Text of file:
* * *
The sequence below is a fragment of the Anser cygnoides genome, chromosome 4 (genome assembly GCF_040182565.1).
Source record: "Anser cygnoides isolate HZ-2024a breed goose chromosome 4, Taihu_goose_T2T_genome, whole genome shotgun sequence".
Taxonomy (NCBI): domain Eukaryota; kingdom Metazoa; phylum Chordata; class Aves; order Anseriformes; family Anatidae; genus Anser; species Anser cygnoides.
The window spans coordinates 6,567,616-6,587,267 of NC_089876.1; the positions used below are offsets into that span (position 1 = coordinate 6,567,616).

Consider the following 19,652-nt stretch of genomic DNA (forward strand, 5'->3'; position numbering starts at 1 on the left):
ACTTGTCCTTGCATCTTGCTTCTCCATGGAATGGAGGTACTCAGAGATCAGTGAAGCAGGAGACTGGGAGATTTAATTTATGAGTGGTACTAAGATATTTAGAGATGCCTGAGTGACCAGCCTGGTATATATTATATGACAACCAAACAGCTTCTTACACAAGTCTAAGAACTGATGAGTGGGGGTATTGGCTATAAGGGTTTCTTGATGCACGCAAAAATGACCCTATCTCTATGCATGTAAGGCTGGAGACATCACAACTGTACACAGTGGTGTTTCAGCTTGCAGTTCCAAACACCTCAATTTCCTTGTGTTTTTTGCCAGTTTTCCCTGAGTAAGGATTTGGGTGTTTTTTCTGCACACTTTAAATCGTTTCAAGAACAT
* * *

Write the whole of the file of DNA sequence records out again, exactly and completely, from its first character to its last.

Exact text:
The sequence below is a fragment of the Anser cygnoides genome, chromosome 4 (genome assembly GCF_040182565.1).
Source record: "Anser cygnoides isolate HZ-2024a breed goose chromosome 4, Taihu_goose_T2T_genome, whole genome shotgun sequence".
Taxonomy (NCBI): domain Eukaryota; kingdom Metazoa; phylum Chordata; class Aves; order Anseriformes; family Anatidae; genus Anser; species Anser cygnoides.
The window spans coordinates 6,567,616-6,587,267 of NC_089876.1; the positions used below are offsets into that span (position 1 = coordinate 6,567,616).

Consider the following 19,652-nt stretch of genomic DNA (forward strand, 5'->3'; position numbering starts at 1 on the left):
ACTTGTCCTTGCATCTTGCTTCTCCATGGAATGGAGGTACTCAGAGATCAGTGAAGCAGGAGACTGGGAGATTTAATTTATGAGTGGTACTAAGATATTTAGAGATGCCTGAGTGACCAGCCTGGTATATATTATATGACAACCAAACAGCTTCTTACACAAGTCTAAGAACTGATGAGTGGGGGTATTGGCTATAAGGGTTTCTTGATGCACGCAAAAATGACCCTATCTCTATGCATGTAAGGCTGGAGACATCACAACTGTACACAGTGGTGTTTCAGCTTGCAGTTCCAAACACCTCAATTTCCTTGTGTTTTTTGCCAGTTTTCCCTGAGTAAGGATTTGGGTGTTTTTTCTGCACACTTTAAATCGTTTCAAGAACAT